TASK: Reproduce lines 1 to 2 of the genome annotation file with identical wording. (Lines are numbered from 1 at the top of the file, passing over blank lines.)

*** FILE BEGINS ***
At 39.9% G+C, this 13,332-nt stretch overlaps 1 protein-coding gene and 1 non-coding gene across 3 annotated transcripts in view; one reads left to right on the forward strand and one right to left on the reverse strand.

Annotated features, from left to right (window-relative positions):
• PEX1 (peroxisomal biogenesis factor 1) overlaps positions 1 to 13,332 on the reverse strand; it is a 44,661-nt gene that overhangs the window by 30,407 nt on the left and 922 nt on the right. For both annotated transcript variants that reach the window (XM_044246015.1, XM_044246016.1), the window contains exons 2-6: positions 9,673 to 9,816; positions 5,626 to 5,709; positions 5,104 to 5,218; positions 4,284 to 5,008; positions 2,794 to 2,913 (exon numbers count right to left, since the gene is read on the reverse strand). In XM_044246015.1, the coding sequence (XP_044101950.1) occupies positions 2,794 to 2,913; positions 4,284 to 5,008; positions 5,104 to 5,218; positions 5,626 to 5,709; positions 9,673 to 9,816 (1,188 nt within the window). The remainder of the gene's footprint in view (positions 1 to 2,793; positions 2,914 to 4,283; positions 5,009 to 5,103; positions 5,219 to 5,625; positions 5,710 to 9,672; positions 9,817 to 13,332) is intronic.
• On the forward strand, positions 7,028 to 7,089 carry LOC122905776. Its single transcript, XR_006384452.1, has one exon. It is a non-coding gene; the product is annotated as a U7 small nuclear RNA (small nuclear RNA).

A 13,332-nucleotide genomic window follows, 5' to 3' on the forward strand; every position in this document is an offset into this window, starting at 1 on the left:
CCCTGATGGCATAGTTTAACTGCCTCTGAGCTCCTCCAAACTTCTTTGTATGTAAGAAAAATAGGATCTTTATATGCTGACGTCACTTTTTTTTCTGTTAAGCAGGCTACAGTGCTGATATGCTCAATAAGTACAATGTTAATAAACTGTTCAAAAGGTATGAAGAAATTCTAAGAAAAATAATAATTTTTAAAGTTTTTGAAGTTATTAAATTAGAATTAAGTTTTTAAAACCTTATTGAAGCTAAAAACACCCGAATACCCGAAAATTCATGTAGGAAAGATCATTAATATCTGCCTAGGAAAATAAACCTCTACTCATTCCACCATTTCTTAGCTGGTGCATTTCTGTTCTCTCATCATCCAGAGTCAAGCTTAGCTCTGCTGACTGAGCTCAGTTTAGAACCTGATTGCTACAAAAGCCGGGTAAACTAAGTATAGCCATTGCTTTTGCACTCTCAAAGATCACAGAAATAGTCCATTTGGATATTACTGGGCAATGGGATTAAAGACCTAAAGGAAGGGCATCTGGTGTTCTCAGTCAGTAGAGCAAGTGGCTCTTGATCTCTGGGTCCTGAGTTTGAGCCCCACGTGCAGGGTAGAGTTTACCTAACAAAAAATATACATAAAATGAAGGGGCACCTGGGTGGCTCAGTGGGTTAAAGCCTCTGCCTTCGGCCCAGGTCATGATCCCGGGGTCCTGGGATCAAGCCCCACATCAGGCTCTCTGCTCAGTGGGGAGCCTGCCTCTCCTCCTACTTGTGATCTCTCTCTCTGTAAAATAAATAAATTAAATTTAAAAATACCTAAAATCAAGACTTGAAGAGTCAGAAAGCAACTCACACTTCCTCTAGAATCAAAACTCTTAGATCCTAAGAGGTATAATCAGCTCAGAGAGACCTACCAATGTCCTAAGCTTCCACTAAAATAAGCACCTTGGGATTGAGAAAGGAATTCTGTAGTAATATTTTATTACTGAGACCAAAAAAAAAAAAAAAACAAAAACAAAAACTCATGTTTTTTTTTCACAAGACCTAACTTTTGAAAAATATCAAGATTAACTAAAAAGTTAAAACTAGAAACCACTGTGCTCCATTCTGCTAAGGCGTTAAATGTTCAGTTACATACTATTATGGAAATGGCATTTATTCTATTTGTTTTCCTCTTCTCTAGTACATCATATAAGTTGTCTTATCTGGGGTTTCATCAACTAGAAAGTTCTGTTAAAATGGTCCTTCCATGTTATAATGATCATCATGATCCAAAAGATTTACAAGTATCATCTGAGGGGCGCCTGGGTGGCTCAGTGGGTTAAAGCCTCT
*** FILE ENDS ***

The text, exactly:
At 39.9% G+C, this 13,332-nt stretch overlaps 1 protein-coding gene and 1 non-coding gene across 3 annotated transcripts in view; one reads left to right on the forward strand and one right to left on the reverse strand.

Annotated features, from left to right (window-relative positions):